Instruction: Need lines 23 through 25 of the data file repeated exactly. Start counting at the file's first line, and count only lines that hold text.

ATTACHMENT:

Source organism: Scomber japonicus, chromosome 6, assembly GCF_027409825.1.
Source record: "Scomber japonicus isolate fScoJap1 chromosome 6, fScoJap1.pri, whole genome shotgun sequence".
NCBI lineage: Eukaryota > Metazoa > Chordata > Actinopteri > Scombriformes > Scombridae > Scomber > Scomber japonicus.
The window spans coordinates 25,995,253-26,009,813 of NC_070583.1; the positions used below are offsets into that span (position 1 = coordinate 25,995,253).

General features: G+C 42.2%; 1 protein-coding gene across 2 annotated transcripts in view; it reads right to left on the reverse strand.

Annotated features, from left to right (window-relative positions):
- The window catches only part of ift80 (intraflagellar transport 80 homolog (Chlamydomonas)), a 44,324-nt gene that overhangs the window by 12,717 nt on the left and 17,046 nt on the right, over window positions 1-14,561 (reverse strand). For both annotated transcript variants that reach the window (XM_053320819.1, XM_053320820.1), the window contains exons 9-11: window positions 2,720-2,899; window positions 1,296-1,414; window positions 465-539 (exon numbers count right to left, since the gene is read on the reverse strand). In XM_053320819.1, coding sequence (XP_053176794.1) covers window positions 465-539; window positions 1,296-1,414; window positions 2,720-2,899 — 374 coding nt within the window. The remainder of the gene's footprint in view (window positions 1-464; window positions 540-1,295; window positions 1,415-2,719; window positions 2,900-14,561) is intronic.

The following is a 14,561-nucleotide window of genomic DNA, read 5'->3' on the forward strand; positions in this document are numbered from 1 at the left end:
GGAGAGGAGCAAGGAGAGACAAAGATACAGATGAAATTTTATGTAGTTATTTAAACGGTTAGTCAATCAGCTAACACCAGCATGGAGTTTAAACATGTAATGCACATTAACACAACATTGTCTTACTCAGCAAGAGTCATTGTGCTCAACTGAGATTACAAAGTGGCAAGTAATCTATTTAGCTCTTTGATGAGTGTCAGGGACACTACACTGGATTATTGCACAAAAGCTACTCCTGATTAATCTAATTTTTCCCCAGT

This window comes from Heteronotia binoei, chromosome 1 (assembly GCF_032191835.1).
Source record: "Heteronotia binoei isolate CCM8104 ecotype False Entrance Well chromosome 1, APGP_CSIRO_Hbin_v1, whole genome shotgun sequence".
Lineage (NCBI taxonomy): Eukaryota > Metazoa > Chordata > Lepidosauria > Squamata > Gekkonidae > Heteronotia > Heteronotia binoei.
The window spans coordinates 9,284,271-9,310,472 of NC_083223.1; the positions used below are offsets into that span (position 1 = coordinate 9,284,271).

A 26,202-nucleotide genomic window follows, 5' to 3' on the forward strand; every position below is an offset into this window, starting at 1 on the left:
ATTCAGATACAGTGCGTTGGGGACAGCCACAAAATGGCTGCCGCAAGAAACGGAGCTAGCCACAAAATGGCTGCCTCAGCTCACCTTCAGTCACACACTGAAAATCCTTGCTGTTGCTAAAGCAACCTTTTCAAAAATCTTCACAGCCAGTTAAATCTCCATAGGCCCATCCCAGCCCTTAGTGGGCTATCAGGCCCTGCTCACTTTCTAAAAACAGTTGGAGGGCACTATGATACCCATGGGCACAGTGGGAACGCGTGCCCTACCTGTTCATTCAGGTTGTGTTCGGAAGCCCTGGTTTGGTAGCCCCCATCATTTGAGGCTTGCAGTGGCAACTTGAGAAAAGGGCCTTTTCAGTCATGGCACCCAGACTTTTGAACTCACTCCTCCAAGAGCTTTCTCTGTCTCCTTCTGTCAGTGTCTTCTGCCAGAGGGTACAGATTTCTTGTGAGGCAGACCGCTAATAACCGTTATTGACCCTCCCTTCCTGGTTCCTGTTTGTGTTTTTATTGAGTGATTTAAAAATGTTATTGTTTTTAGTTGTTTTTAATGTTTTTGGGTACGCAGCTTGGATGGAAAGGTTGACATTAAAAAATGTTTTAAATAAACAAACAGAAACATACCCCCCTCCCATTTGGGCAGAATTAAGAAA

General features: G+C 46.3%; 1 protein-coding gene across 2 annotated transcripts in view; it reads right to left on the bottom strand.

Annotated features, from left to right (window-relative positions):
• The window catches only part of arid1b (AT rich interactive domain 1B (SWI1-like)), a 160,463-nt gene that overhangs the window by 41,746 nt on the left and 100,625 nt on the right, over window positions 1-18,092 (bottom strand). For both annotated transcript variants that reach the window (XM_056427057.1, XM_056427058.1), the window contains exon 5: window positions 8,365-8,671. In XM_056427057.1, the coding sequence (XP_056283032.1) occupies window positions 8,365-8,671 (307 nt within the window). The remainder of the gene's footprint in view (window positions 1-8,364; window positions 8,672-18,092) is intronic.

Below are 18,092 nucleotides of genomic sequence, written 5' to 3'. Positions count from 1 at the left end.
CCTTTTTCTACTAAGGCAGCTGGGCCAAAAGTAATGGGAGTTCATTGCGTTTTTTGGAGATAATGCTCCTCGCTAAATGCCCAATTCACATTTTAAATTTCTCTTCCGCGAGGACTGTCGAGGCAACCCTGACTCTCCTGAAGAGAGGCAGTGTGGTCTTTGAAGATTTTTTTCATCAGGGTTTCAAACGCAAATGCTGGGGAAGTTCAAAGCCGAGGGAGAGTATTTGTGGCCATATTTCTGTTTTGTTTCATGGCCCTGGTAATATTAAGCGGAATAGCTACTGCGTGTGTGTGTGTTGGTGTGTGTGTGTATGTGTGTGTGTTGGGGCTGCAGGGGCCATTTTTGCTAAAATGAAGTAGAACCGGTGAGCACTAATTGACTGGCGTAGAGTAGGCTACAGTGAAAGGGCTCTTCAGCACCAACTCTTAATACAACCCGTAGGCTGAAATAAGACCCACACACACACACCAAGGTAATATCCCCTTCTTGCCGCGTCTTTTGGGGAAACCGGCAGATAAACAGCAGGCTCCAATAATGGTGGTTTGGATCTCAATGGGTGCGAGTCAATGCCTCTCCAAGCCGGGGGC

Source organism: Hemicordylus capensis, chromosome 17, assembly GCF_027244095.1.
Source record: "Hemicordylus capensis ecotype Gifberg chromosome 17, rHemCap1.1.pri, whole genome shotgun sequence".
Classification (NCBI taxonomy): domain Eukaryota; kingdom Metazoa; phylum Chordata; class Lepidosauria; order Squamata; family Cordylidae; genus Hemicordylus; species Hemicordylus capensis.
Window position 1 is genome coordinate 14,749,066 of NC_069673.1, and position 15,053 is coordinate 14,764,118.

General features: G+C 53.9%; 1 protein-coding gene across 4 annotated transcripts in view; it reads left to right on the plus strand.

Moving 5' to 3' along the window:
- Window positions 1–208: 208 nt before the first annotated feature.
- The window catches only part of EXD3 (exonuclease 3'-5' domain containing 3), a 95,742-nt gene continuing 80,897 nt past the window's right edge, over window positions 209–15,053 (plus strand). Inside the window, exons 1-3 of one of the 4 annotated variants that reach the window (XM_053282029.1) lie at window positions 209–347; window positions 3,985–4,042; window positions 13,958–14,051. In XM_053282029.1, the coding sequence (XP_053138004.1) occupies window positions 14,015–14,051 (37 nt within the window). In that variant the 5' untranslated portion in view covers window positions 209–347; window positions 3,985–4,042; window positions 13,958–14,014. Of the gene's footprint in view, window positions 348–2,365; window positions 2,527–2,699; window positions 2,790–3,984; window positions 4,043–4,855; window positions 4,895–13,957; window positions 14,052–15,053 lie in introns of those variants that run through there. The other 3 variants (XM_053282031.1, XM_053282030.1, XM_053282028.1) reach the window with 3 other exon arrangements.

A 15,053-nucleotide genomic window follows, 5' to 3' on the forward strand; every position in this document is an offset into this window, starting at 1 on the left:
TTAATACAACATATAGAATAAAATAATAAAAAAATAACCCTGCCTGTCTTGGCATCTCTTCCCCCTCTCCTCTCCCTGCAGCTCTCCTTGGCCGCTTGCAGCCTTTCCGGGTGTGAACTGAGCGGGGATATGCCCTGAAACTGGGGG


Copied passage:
Classification (NCBI taxonomy): domain Eukaryota; kingdom Metazoa; phylum Chordata; class Lepidosauria; order Squamata; family Cordylidae; genus Hemicordylus; species Hemicordylus capensis.
Window position 1 is genome coordinate 14,749,066 of NC_069673.1, and position 15,053 is coordinate 14,764,118.

General features: G+C 53.9%; 1 protein-coding gene across 4 annotated transcripts in view; it reads left to right on the plus strand.